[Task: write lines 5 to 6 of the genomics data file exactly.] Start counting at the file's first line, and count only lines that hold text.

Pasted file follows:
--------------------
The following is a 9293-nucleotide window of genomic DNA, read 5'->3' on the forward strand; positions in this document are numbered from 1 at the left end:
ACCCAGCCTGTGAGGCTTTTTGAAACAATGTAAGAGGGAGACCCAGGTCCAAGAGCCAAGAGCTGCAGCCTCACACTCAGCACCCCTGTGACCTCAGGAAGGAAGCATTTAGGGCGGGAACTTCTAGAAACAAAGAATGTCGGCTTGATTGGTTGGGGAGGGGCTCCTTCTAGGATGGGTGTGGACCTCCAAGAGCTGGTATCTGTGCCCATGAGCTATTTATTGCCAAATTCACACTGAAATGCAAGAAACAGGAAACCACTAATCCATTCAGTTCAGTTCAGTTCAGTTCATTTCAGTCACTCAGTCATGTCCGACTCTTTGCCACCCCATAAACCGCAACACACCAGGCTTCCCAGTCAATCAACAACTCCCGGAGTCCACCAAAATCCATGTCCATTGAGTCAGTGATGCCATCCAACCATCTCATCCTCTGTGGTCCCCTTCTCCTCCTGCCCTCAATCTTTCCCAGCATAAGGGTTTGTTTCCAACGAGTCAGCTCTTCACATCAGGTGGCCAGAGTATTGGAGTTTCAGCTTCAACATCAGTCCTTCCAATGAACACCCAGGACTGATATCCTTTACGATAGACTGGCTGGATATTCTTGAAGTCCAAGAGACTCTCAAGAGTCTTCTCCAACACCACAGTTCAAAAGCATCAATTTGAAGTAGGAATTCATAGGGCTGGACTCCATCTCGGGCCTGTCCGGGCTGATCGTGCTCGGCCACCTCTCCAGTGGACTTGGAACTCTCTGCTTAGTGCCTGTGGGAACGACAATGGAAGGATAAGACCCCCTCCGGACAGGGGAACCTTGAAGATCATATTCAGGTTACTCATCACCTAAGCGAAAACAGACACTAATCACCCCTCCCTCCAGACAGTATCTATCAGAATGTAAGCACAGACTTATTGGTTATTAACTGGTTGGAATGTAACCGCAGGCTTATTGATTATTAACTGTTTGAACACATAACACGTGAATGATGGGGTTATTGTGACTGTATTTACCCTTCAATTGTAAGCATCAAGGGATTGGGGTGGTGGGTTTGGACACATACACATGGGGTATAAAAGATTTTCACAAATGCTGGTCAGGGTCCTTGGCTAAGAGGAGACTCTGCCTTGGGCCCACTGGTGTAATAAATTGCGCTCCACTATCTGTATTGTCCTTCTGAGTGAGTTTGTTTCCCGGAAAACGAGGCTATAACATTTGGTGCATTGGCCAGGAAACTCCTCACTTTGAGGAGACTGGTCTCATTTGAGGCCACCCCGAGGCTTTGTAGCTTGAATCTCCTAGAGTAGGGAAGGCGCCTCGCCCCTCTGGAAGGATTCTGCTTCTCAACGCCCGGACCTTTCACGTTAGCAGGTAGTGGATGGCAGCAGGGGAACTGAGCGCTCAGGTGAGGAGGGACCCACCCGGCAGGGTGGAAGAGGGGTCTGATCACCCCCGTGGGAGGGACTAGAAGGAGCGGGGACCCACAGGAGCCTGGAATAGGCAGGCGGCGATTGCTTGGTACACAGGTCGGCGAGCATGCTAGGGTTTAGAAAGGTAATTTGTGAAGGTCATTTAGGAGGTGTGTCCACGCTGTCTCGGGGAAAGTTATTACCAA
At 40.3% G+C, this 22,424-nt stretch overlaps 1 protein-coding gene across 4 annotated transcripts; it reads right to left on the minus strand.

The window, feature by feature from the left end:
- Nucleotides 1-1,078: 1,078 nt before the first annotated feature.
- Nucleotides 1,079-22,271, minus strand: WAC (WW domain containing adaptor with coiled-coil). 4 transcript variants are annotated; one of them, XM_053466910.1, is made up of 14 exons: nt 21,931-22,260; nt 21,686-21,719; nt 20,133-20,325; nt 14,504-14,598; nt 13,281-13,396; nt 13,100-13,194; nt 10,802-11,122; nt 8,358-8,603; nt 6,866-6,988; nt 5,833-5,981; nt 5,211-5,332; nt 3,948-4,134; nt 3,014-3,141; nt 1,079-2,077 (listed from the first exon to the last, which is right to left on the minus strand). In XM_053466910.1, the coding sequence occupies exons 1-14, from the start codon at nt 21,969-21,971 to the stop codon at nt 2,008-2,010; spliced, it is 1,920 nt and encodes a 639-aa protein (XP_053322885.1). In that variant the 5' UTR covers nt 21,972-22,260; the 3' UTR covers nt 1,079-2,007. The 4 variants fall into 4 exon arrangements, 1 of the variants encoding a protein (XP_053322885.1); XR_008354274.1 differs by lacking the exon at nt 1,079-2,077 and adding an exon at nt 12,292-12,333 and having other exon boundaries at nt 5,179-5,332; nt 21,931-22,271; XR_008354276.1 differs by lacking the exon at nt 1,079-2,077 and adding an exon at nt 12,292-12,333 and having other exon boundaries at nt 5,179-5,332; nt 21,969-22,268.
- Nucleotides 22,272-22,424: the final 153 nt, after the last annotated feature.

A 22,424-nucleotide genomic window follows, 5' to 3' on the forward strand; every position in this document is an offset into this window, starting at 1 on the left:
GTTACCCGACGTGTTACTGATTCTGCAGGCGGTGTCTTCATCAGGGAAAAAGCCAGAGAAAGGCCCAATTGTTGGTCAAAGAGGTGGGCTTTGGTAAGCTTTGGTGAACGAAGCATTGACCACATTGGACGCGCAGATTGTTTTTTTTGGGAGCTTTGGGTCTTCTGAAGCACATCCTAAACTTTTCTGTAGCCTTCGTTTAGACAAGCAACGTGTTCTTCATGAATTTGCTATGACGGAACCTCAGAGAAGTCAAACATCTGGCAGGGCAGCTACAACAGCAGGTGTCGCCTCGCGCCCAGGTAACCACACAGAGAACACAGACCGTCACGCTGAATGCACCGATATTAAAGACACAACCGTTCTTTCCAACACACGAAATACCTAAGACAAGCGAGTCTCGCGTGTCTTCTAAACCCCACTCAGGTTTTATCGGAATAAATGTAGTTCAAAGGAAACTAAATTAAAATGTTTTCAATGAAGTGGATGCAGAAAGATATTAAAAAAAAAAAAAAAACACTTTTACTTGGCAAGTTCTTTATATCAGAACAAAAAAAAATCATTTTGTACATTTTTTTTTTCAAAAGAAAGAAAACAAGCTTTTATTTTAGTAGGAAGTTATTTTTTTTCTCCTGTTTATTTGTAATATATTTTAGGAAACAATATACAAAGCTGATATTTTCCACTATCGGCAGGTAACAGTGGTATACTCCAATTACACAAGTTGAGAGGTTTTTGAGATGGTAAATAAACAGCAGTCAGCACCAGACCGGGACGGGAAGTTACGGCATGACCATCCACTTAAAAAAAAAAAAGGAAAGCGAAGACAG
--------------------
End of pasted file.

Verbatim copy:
- Nucleotides 1-1,078: 1,078 nt before the first annotated feature.
- Nucleotides 1,079-22,271, minus strand: WAC (WW domain containing adaptor with coiled-coil). 4 transcript variants are annotated; one of them, XM_053466910.1, is made up of 14 exons: nt 21,931-22,260; nt 21,686-21,719; nt 20,133-20,325; nt 14,504-14,598; nt 13,281-13,396; nt 13,100-13,194; nt 10,802-11,122; nt 8,358-8,603; nt 6,866-6,988; nt 5,833-5,981; nt 5,211-5,332; nt 3,948-4,134; nt 3,014-3,141; nt 1,079-2,077 (listed from the first exon to the last, which is right to left on the minus strand). In XM_053466910.1, the coding sequence occupies exons 1-14, from the start codon at nt 21,969-21,971 to the stop codon at nt 2,008-2,010; spliced, it is 1,920 nt and encodes a 639-aa protein (XP_053322885.1). In that variant the 5' UTR covers nt 21,972-22,260; the 3' UTR covers nt 1,079-2,007. The 4 variants fall into 4 exon arrangements, 1 of the variants encoding a protein (XP_053322885.1); XR_008354274.1 differs by lacking the exon at nt 1,079-2,077 and adding an exon at nt 12,292-12,333 and having other exon boundaries at nt 5,179-5,332; nt 21,931-22,271; XR_008354276.1 differs by lacking the exon at nt 1,079-2,077 and adding an exon at nt 12,292-12,333 and having other exon boundaries at nt 5,179-5,332; nt 21,969-22,268.